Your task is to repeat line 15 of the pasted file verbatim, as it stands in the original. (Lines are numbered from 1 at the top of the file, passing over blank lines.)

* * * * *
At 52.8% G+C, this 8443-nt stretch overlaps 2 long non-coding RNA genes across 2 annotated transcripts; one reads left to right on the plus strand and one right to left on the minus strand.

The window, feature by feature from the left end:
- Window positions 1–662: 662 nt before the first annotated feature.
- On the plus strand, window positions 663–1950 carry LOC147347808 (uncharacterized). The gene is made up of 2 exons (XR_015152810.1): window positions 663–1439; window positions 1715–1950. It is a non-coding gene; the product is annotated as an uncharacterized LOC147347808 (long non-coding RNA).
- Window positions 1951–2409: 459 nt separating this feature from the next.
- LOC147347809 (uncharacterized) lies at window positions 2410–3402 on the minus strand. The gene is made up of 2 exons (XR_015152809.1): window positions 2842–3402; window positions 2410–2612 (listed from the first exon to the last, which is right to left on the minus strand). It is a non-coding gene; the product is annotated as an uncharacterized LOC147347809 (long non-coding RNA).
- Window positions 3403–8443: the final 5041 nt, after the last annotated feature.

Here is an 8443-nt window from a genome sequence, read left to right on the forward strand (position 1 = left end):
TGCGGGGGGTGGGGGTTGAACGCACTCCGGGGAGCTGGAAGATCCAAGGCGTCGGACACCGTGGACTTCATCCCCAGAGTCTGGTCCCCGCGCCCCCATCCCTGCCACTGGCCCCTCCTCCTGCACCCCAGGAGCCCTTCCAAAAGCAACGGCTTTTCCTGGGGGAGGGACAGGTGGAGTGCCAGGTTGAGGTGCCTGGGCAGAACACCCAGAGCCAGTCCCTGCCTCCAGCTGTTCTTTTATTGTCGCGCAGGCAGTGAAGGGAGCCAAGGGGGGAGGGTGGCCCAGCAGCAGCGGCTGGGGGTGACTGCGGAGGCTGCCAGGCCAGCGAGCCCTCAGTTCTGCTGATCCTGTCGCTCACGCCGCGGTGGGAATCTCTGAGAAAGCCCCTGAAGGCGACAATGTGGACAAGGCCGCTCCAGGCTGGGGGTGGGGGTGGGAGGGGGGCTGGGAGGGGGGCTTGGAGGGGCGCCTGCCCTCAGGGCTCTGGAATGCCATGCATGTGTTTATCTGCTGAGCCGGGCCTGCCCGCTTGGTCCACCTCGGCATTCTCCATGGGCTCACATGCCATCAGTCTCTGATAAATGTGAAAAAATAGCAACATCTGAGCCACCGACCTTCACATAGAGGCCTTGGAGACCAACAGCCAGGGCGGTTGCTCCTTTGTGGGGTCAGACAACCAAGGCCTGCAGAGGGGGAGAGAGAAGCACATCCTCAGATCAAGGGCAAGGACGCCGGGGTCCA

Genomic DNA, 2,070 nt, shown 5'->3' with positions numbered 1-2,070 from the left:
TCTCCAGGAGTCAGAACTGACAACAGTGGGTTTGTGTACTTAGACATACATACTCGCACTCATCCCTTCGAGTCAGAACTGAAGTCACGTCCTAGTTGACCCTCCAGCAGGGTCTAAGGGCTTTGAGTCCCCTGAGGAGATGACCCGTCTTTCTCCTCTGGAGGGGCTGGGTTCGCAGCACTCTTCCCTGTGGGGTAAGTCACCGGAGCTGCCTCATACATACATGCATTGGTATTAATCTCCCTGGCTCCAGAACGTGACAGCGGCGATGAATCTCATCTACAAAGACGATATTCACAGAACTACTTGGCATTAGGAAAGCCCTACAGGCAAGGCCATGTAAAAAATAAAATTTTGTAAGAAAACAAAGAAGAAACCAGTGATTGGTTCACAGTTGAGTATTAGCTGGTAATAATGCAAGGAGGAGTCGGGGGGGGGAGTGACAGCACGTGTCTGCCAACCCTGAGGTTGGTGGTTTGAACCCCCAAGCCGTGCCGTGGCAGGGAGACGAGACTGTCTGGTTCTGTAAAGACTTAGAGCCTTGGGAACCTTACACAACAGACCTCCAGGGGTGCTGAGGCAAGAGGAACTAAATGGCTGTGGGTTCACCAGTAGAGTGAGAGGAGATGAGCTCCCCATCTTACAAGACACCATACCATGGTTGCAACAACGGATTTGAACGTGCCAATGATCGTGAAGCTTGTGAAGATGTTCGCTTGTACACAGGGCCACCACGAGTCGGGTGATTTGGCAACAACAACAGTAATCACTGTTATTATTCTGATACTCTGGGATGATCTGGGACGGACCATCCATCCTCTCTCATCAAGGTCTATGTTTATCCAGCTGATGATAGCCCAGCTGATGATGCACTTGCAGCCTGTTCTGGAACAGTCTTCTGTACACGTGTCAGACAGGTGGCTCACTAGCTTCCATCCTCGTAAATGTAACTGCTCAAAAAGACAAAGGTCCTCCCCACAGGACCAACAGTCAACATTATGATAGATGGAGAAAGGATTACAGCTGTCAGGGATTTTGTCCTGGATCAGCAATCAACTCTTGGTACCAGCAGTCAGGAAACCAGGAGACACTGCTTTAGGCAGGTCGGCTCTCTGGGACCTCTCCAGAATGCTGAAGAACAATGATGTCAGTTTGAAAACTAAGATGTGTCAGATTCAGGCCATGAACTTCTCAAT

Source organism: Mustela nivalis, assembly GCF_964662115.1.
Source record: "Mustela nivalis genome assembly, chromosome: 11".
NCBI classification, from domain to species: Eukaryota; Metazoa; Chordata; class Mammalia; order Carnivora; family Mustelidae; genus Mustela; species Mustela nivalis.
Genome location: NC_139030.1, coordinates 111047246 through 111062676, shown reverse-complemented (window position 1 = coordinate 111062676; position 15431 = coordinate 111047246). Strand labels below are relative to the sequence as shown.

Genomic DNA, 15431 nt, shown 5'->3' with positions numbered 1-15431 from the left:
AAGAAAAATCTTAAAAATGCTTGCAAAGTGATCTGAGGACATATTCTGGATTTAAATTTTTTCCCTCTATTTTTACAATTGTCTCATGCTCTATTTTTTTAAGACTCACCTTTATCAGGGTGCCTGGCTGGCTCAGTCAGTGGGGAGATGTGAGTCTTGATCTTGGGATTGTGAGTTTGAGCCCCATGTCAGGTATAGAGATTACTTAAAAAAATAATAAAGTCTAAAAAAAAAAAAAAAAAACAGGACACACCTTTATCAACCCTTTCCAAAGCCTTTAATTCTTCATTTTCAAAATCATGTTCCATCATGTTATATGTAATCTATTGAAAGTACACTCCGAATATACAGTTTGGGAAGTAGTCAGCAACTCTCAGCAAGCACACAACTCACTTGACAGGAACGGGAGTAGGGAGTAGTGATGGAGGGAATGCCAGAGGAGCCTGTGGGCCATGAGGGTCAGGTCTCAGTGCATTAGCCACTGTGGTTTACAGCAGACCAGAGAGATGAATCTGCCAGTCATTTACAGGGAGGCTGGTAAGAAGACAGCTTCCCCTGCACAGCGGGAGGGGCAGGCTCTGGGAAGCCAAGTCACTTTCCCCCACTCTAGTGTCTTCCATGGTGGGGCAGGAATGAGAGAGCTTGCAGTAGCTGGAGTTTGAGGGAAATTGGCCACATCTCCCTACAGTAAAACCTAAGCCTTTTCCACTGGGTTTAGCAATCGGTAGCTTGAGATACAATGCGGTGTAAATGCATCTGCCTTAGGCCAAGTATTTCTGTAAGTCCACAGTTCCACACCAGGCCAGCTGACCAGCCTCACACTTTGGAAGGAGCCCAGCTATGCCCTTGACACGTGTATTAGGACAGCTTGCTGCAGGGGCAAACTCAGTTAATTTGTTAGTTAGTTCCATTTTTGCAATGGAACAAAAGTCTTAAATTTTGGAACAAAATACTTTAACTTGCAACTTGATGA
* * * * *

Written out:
Genome location: NC_139030.1, coordinates 111047246 through 111062676, shown reverse-complemented (window position 1 = coordinate 111062676; position 15431 = coordinate 111047246). Strand labels below are relative to the sequence as shown.